</ Re_BUG>

An undesirable future

It is 2049, and due to devastating environmental conditions, humanity is forced to breed already extinct and dying insect species to prevent the collapse of ecosystems. The waste heat from servers is used to breed these insect. For this purpose, Re_BUG001.50, a fully automated breeding box, is integrated into the server cabinet. The animals hatch and live there until they are renatured and meanwhile generate random numbers using various sensors. These random numbers are used by the servers to encrypt their data. The result is an absurd symbiosis between animal and machine. But who really benefits here?

student:Emilia Manon Imberger

The Insect Project
– Resilience Part I

A bug is an error in the system, funnily enough the term comes from the fact that insects used to fly into calculating machines because of the heat and thus paralyze them. My project is a reversal of this, but the error is now in a different place. Re_BUG001.50 is a fully automated apparatus as a measure of the state-ordered “restoration and preparation of the balance of our ecosystems” (W,A,Ö). It is based on the regulations of paragraph 14;7-13 and is standardized according to DIN EN ISO 95433 1. It is compatible for use in server cabinets by inserting it into the racks like previous devices. Re_BUG001.50 is used for rearing the eggs of dying and extinct insect species. These are taken from the wild by people with expertise and embedded with species-specific food and water. The constantly produced thermal energy of the servers is used to breed the insects, ensuring optimal conditions for the animals. Data is collected by various types of sensors and forwarded to the central control center to ensure the well-being of the animals. However, this collected data is also an elementary component for the servers. The computers can use it to generate random numbers in order to encrypt their own data more securely.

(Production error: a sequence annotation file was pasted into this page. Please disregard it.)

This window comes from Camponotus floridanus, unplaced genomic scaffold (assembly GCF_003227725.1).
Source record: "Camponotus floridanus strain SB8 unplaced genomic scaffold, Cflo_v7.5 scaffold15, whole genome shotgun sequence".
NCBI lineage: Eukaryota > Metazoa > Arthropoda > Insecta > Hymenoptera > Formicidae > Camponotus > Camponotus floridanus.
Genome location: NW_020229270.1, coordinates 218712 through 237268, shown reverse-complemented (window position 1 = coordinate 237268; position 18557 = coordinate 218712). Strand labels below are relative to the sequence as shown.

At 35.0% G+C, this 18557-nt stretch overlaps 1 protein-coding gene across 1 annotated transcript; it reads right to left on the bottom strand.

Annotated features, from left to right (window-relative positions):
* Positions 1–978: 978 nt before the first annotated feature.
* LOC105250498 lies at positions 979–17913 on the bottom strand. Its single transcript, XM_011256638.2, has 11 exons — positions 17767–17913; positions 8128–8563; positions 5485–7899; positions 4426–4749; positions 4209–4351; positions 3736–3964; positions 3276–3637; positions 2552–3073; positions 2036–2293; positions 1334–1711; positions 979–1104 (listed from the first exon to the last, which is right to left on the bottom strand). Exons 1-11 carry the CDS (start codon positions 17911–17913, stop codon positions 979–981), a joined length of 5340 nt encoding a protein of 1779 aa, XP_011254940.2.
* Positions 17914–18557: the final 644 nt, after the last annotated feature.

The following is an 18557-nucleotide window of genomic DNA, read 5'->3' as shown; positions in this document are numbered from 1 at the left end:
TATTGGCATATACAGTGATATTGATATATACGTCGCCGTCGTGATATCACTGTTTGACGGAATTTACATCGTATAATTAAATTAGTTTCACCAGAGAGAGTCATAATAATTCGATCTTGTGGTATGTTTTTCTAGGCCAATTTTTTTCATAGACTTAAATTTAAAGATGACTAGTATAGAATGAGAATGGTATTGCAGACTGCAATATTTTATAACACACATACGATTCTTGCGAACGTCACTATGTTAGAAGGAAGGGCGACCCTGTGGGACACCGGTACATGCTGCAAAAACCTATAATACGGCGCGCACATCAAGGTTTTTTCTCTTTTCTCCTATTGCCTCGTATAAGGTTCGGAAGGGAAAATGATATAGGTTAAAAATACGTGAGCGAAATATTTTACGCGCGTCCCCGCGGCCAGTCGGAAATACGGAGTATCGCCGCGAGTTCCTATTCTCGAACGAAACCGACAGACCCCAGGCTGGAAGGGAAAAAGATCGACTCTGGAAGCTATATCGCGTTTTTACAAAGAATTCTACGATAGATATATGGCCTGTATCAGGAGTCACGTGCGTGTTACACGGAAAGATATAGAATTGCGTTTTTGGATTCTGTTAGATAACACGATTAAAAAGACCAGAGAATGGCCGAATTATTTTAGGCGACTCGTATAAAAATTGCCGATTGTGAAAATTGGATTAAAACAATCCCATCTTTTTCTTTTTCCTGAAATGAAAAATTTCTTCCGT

What appears to be a symbiosis is not really one. Rather, this scenario involves the seemingly never-ending human search for a technical solution to existing problems. Instead of responding to the needs of insects and protecting them, they become entangled in a system from which humans ultimately get the most. During my research, I was lucky enough to gain insights into the issues from various experts: Prof Dr Christoph Karg, into his research on applied crypto-graphy, through Stefan Schlunk a contact to the ITZ, the computer center of the MLU Halle and from Dr Roel van Klink information on insect monitoring and insect breeding. With the information gathered, it would be possible for me to implement a prototype of such a fully automated breeding box for insects. But since this is a dystopia, a realistic implementation would have made it a reality. So I decided to turn my design into a communicator of the scenario. The result is an abstracted 1:1 model of the situation of the breeding box in the server and an unreadable blueprint of the non-abstracted breeding machine.